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Pentagon's Plan
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Sophie Mangal|

The U.S. Defense Secretary Jim Mattis had presented a preliminary version of the Pentagon’s new plan to rapidly defeat the Islamic State of Iraq and Syria during a meeting of the White House Principals Committee, a Pentagon spokesman Navy Capt. Jeff Davis said оn February, 28. The plan involves making a “devastating impact” on the terrorist group.

According to Davis, the document calls on all the branches of the U.S. government, diplomatic, financial and intelligence elements of national power as well as cyber-security agencies to unite and intensify joint actions. The plan is trans-regional and is aimed at defeating such terror groups as Al-Qaeda and ISIS around the globe. It also proposes to increase the U.S. military contingent in Syria and to cut off terrorists’ funding.

Trump pledged to defeat ISIS during the campaign and also has repeated it since becoming president.

Speaking at the Conservative Political Action Committee (CPAC) convention last Friday, Trump told attendees: “As part of my pledge to restore safety for the American people, I have…directed the defense community to develop a plan to totally obliterate ISIS. Working with our allies, we will eradicate this evil from the face of the Earth.”

read more: Trump’s ‘historic’ levels of defense spending: Republicans say not enough!

The plan is trans-regional and is aimed at defeating such terror groups as Al-Qaeda and ISIS around the globe. It also proposes to increase the U.S. military contingent in Syria and to cut off terrorists’ funding.

However, after close examination Pentagon’s proposals raise a lot of provocative questions and may come in for sharp criticism.

Read more: Waiting for Trump: Kabul Duo, Afghan Taliban, Russians & Chinese 

Where the plan against ISIS went wrong?

First of all, some Western experts say the increase of the U.S. troops in Syria will not contribute to the establishment of security and stability in the country.

On the contrary, it will lead to further escalation of tensions and deterioration of the security situation. The experience of Afghanistan and Iraq suggests us that it is not a good idea.

About five hundred American soldiers including U.S. SOF have already been deployed to Syria. Analysts believe that with the implementation of the proposed plan this number may rise up to five thousand.

read more: Chinese hope US defence spending is beneficial to global peace

This may also result in loss in personnel and material, to say nothing of possible refusal from participating in the peace negotiations. We speak here about several opposition groups set against the United States, such as Ahrar al-Sharqiya.

Second, there are doubts about the effectiveness of Barack Obama administration’s counter-terrorism efforts. The U.S. House Homeland Security Committee reported more than once on the sources and possible methods to counter the growing income of the terrorists.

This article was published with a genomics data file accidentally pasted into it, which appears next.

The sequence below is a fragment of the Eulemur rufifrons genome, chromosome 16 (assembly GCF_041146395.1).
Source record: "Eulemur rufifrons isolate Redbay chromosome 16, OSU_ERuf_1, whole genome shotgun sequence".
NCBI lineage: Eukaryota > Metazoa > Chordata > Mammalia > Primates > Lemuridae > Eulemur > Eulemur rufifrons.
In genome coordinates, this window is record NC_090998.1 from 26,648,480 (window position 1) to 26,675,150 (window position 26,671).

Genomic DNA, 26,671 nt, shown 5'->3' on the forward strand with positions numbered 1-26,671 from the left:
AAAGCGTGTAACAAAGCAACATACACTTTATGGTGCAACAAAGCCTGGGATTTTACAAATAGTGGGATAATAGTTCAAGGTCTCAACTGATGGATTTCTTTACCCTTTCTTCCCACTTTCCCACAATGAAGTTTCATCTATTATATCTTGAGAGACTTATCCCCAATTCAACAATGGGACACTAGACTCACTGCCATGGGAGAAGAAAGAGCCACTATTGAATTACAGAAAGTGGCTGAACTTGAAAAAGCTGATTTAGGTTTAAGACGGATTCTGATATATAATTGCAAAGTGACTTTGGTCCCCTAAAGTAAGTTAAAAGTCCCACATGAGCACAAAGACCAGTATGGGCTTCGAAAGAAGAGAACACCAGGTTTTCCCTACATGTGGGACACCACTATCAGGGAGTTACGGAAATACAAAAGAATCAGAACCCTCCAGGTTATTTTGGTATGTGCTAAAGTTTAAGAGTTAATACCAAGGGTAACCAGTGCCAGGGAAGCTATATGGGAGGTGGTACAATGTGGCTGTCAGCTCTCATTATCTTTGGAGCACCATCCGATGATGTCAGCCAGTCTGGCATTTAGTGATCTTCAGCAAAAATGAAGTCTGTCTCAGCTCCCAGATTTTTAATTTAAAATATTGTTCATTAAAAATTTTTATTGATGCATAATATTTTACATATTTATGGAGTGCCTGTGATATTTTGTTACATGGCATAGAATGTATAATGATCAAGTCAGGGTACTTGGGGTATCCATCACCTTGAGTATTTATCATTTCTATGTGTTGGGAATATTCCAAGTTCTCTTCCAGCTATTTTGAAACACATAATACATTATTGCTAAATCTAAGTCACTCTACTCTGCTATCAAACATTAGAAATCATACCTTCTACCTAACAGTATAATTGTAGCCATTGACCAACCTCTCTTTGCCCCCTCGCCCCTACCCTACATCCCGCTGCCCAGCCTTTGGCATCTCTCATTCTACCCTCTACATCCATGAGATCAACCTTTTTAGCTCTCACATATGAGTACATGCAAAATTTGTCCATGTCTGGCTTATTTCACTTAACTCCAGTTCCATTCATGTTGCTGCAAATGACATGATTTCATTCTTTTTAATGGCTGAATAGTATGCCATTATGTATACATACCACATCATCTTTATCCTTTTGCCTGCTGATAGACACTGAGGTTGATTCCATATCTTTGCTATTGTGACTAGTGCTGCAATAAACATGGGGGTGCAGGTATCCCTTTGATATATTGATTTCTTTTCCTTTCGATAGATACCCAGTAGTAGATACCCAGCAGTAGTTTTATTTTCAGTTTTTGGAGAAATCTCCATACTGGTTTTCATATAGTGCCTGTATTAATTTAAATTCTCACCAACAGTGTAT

Meanwhile, the problem of financing terrorism in Syria and Iraq has not been solved yet and it is still present. The DOD has revealed no breakthrough solution having reduced its efforts to cutting off terrorists, targeting oil-refining infrastructure of ISIS in Syria and Iraq, imposing sanctions on those buying oil from the Islamic groups, blocking financial channels in cyberspace and stopping illegal trade of cultural heritage artifacts.

The reasons that have been preventing the U.S. authorities from achieving results in this direction so far remain a mystery.

Read more: Russia cautions US: Don’t break US-Iran Deal 

Rising Problems 

Third, the Pentagon didn’t miss the opportunity to request additional funding for its ‘devastating blow’. As a result of the approval, Trump’s Defense-Heavy Budget Plan may incur additional costs. This is what will probably happen in the near future, as the President has repeatedly announced plans to increase Pentagon’s funding by $54 billion.

Fourth, the plan does not stipulate the cooperation with other concerned states, which may lead to severe repercussions. Islamic State skillfully uses the friction between its adversaries and will not miss the opportunity to draw the consequences of reckless American invasion against the White House.

The U.S. spin doctors, who hide destructive actions of the U.S. on a global scale by casting a false light on it, try again and again to draw the attention of the public. Could the new plan be just another publicity stunt? Will the U.S. be able to eradicate the very roots of terrorism? Only time can tell.

Sophie Mangal is a freelance writer and a member of the Inside Syria Media Center. After attending the University of North Carolina at Chapel Hill as a media and journalism major, Mangal monitored the refugee crisis in Europe, drawing parallels between the Syrian conflict and the Balkan problem, and has visited Syria on several occasions.

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